Skip to comments.Voyager 1 passes milestone
Posted on 08/21/2006 8:49:57 PM PDT by Excuse_My_Bellicosity
Voyager 1, already the most distant human-made object in the cosmos, reached 100 astronomical units from the sun on Tuesday, August 15 at 5:13 p.m. Eastern time (2:13 p.m. Pacific time). That means the spacecraft, which launched nearly three decades ago, is 100 times more distant from the sun than Earth is.
In more common terms, Voyager 1 is about 15 billion kilometers (9.3 billion miles) from the sun. Dr. Ed Stone, Voyager project scientist and the former director of NASA's Jet Propulsion Laboratory in Pasadena, Calif., says the Voyager team always predicted that the spacecraft would have enough power to last this long.
"But what you can't predict is that the spacecraft isn't going to wear out or break. Voyager 1 and 2 run 24 hours a day, seven days a week, but they were built to last," Stone said. The spacecraft have really been put to the test during their nearly 30 years of space travel, flying by the outer planets, and enduring such challenges as the harsh radiation environment around Jupiter.
The spacecraft are traveling at a distance where the sun is but a bright point of light and solar energy is not an option for electrical power. The Voyagers owe their longevity to their nuclear power sources, called radioisotope thermoelectric generators, provided by the Department of Energy.
Voyager 1 is now at the outer edge of our solar system, in an area called the heliosheath, the zone where the sun's influence wanes. This region is the outer layer of the 'bubble' surrounding the sun, and no one knows how big this bubble actually is. Voyager 1 is literally venturing into the great unknown and is approaching interstellar space. Traveling at a speed of about one million miles per day, Voyager 1 could cross into interstellar space within the next 10 years.
"Interstellar space is filled with material ejected by explosions of nearby stars," Stone said. "Voyager 1 will be the first human-made object to cross into it."
Voyager Project Manager Ed Massey of JPL says the survival of the two spacecraft is a credit to the robust design of the spacecraft, and to the flight team, which is now down to only 10 people. "But it's these 10 people who are keeping these spacecraft alive. They're very dedicated. This is sort of a testament to them, that we could get all this done."
Between them, the two Voyagers have explored Jupiter, Uranus, Saturn and Neptune, along with dozens of their moons. In addition, they have been studying the solar wind, the stream of charged particles spewing from the sun at nearly a million miles per hour.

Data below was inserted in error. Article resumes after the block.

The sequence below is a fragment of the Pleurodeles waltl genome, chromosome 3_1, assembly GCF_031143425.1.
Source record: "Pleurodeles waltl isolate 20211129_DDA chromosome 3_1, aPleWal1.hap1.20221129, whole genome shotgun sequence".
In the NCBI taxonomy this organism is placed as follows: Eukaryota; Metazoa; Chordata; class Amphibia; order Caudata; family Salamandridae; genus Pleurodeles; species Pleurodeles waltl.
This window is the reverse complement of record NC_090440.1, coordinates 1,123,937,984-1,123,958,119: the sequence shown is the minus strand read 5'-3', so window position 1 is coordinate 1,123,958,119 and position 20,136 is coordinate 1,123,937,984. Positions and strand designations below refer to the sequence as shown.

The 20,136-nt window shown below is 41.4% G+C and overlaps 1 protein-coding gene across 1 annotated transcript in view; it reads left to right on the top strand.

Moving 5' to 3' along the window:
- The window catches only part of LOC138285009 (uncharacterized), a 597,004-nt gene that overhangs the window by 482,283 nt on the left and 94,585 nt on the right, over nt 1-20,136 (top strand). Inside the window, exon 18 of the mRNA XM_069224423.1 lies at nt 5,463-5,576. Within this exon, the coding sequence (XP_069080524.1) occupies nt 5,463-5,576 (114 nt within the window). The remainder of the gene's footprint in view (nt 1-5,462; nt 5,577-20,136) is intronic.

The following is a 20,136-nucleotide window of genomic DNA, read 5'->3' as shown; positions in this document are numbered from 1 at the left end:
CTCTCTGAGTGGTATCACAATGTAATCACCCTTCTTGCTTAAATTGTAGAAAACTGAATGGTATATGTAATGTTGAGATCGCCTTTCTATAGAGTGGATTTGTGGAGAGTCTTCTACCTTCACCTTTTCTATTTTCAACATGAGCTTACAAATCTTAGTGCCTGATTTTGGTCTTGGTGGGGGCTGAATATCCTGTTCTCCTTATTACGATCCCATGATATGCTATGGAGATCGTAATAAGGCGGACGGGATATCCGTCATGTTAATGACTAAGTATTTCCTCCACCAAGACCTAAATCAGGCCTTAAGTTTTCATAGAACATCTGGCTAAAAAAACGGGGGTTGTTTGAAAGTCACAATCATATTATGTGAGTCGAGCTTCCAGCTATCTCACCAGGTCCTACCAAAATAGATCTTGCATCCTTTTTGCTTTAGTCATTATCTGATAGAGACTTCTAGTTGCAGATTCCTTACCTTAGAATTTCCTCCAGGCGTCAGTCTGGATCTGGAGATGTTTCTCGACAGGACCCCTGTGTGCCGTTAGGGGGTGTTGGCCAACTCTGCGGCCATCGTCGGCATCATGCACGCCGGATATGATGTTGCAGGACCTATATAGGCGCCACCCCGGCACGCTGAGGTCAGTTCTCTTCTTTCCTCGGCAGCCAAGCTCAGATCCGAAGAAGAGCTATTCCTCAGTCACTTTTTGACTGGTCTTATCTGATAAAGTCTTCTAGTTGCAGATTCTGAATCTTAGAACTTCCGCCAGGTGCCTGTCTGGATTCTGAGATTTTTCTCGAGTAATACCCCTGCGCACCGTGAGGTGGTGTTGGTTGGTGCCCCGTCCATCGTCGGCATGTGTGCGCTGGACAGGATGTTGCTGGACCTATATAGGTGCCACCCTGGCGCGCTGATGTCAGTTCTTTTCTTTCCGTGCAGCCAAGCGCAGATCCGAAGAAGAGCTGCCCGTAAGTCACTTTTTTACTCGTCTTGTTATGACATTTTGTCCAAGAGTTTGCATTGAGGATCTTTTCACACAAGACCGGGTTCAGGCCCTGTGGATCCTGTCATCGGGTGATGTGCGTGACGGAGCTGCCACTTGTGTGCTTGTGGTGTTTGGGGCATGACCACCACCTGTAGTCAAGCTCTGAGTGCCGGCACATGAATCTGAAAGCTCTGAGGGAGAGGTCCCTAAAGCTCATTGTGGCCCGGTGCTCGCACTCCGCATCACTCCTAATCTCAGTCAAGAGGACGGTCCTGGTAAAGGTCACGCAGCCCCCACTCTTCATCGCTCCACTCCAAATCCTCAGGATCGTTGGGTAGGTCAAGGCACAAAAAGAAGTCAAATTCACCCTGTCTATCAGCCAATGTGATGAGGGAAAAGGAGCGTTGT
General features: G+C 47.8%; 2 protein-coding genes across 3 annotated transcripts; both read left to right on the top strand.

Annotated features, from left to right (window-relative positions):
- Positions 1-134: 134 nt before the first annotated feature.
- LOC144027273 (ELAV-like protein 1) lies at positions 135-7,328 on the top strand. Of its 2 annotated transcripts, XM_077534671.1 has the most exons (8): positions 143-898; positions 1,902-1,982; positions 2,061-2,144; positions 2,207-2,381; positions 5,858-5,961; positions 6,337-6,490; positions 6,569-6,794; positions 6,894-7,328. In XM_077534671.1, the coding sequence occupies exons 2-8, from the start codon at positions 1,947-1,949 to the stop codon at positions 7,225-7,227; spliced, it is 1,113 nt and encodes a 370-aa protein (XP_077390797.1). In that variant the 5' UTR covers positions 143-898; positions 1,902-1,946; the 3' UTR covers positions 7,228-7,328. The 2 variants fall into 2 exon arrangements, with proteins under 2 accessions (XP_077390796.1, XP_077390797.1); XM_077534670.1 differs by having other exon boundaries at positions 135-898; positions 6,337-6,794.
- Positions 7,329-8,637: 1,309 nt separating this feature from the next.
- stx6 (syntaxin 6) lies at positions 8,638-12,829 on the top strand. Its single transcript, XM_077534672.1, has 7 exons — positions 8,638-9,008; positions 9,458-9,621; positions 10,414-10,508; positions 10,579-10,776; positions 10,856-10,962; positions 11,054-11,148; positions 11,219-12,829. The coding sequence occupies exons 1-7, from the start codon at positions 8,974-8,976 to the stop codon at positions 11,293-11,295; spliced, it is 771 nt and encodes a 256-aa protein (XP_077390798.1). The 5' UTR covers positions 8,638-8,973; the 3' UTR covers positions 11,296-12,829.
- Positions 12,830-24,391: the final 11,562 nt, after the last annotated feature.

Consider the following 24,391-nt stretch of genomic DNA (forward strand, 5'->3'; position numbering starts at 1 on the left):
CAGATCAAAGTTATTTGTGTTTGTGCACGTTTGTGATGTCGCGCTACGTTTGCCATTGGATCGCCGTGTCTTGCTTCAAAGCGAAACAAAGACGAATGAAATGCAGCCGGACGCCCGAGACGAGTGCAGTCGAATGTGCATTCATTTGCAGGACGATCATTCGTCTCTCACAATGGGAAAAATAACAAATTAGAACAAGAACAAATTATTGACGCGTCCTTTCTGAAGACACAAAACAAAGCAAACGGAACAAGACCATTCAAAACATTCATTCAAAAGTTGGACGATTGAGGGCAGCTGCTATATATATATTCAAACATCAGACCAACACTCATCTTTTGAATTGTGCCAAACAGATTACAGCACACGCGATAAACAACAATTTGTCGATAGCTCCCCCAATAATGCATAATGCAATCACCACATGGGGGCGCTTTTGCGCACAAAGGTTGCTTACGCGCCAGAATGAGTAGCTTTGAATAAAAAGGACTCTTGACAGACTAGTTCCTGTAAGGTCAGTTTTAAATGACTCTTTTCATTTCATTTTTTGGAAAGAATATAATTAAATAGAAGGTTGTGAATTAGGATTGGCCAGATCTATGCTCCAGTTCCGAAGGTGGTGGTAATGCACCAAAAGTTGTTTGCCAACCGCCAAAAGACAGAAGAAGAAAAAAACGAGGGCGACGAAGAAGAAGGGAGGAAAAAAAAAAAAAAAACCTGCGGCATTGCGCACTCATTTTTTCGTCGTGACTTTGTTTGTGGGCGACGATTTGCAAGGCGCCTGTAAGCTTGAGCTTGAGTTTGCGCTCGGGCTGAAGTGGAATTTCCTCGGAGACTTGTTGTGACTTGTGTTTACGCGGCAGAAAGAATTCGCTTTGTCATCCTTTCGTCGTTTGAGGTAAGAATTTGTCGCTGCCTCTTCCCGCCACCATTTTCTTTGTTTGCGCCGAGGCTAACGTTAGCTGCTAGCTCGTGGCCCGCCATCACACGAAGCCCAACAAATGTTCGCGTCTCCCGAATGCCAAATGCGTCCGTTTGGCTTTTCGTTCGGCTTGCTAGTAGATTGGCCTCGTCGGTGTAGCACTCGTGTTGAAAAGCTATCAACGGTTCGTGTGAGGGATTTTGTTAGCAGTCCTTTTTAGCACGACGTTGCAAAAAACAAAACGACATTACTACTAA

"Still, a million miles per day is not even Warp 2."
You're right, but approximately 4,667 MPH is just a tad faster than my old jalopy goes, LOL.
I'll settle for a green, Orion slave girl.
Already done my friend. Al-read-y done!
Just take a hold of your towel and stick out your thumb and hitch a ride with Douglas Adams!
Why does NASA forget about Pioneer I and II both of which are further away from earth than any Voyager?
And no mention at all of the freakish acceleration being observed? To me, that's the most exciting part of the whole mission. For some unknown reason, Voyager is speeding up as it gets farther away.
Pioneer 10 and 11...
An unknown attractive force? Gravitational forces from our Solar System is losing its grip?
Just about every weird new physics idea - inspired by astrophysics anyway - is a side effect of the plain english fact that the gravity based predictions just come out wrong. Pioneer comes out wrong, galaxy rotation comes out wrong, gravitational lensing in galaxy clusters comes out wrong, theoretical expansion of the universe come out wrong. So they posit one after another weird new undiscovered whosits. Meanwhile, we've never detected a gravitational wave despite very sensitive detectors and theory that says there should be scads of them, and everyone knows that our theory of gravity and quantum theory cannot be stapled together - they are mathematically not consistent with each other.
In the end, we will find GR was a better approximation than Newton at some scales and energies, but is not actually right in detail.
"two in front, and one in back for dancing" --Al Bundy
Ok, I'm a Star Trek buff, but I don't remember when warp 10 was exceeded that one time. What happened? I remember when the Kelvans took over the Enterprise and it would take hundreds of years to reach Andromeda galaxy, and only their descendants would see it.
That would be Star Trek V, I think, the one where they come back in time to modern-day Earth.
Are you sure about that?
Did you see the episode of "Star Trek, Enterprise" where they encountered the Orion Slave Girls?
They just get better with age, don't they? But there's a catch!
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